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What is the ultimate goal of teaching? Is it not to impart knowledge? Many think so … but just because a student knows something, does that mean they will use/ apply it? Would you not, therefore, agree that the ultimate goal of teaching is that the students not only understand the information, but make good use of it?! A teacher is like a catalyst in a chemical reaction. It is the student who makes the change (in their thinking and behavior) … the teacher merely helps ignite and accelerate that change! Indeed, if behavior hasn’t changed, neither has teaching/ learning truly taken place. Effective teaching stimulates (entices … provokes, in the positive sense of the word) learning on the part of the student! If the student is actively engaged in the material being taught; if they are inspired to consider the subject-matter from all angles and even excited by the “discoveries” they make, either by themselves or in discussion/ conversation with the teacher and fellow students, would they not be more impressed/ motivated to apply it in their own lives?

So, how does a teacher inspire such learning in behalf of their students? As stated above, it is through engagement of the students in the subject-matter! They must get excited about it … they must sink their teeth into it … they must begin practicing the principle being discussed, either during the time it is being taught/ learned (in the “classroom”) or immediately afterwards. Truly, we can only gain a testimony of a principle after we have applied it and reaped the results/ rewards of our efforts/ actions!

Now, how do we actively engage our students in the subject-matter? It is through the use of effective teaching methods. Effective teaching methods will “provoke,” if you will, diligent learning on the part of the student … they will effectively shed light on the information to the point it is seen with crystal clarity. As stated in the manual, Teaching, No Greater Call, a few of these methods include: comparisons, object lessons, stories, asking questions, discussions, using the chalk board, music and, by all means, doing assignments! One example of an object lesson occurred when Elder Boyd K. Packer* was a mission president. His wife had prepared a very tantalizing cake with “The Gospel” written on top, in icing, which President Packer presented to his missionaries at a training session. He then asked who would like some of this cake. All hands went up! He then had one of the elders come forward to receive the cake. To the elder’s astonishment, President Packer stuck his hand in the cake, brought forth a portion of it, squished it in his hand and threw it to the elder. President Packer then asked if anyone else would like some cake … NO hands went up. President Packer then had a piece carefully cut and placed on an attractive dish, served at a table with a linen napkin and nice silverware. Everyone was interested in having THAT piece. The lesson was obvious … in both instances, it was the same cake (Gospel, if you will), with the same ingredients and nutritional value; however, the way it was presented/ delivered made all the difference in the world as to how it was received/ accepted. (We might add, President Packer was more than glad to pay for the elder’s cleaning bill). What evidence is there that President Packer’s lesson was effective? It was later found that the missionaries not only (1) understood the lesson, they (2) remembered it and (3) applied it in their lives. Indeed, this is how we know whether any teaching method we use is effective.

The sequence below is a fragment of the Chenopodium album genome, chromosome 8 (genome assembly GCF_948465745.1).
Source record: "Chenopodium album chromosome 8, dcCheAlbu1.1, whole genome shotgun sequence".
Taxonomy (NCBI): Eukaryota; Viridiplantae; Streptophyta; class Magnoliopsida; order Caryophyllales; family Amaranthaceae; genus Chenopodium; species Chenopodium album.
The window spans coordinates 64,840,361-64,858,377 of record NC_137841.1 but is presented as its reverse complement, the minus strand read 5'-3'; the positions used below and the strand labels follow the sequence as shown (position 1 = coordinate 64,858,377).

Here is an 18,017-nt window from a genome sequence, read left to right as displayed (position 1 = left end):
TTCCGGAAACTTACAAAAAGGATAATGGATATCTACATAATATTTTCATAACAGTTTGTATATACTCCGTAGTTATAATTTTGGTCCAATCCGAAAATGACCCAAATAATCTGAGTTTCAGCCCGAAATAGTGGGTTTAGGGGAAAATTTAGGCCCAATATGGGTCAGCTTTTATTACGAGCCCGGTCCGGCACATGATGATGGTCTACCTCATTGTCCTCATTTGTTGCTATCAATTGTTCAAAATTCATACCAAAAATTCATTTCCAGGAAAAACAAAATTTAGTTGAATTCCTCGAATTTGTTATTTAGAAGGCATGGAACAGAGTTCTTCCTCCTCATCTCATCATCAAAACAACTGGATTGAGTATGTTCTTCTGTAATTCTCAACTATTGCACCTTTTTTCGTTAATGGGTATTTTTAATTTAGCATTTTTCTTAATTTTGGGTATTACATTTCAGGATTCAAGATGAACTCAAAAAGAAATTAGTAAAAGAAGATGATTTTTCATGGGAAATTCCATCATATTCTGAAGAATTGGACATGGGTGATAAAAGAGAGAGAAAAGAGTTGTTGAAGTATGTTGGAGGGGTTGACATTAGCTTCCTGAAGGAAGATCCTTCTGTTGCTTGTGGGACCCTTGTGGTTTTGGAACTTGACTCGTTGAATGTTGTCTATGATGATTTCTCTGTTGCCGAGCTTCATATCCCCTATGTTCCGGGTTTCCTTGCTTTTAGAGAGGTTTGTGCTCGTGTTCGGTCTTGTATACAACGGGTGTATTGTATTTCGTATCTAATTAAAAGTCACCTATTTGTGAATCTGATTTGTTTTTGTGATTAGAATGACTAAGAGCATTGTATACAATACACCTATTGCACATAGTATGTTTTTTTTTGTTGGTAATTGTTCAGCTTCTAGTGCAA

Now come the two most important factors in effective teaching. How are we, as teachers, best inspired not only to know which teaching methods to use in a lesson, but also able to effectively use those methods while teaching? We must prepare, as well as teach, by the Spirit ... and our teaching must be the result of the love we feel for each student. We must have a genuine interest in each one personally, and they must (and will) feel our love for them by the preparation we give each lesson and the personal attention we, most often in small ways, give each of them.

One final comment -- as important as effective teaching methods are, they are only a means to an end. The important thing is that your students learn, understand, and apply true gospel principles. We must teach sound doctrine if they are going to benefit the most. To use an analogy, it matters not how good you get at climbing a ladder, if it is resting on the wrong wall! (Bob White, 6/26/07)

* (Teaching, No Greater Call, p. 222)               Assignment: Apply the above to your next lesson!

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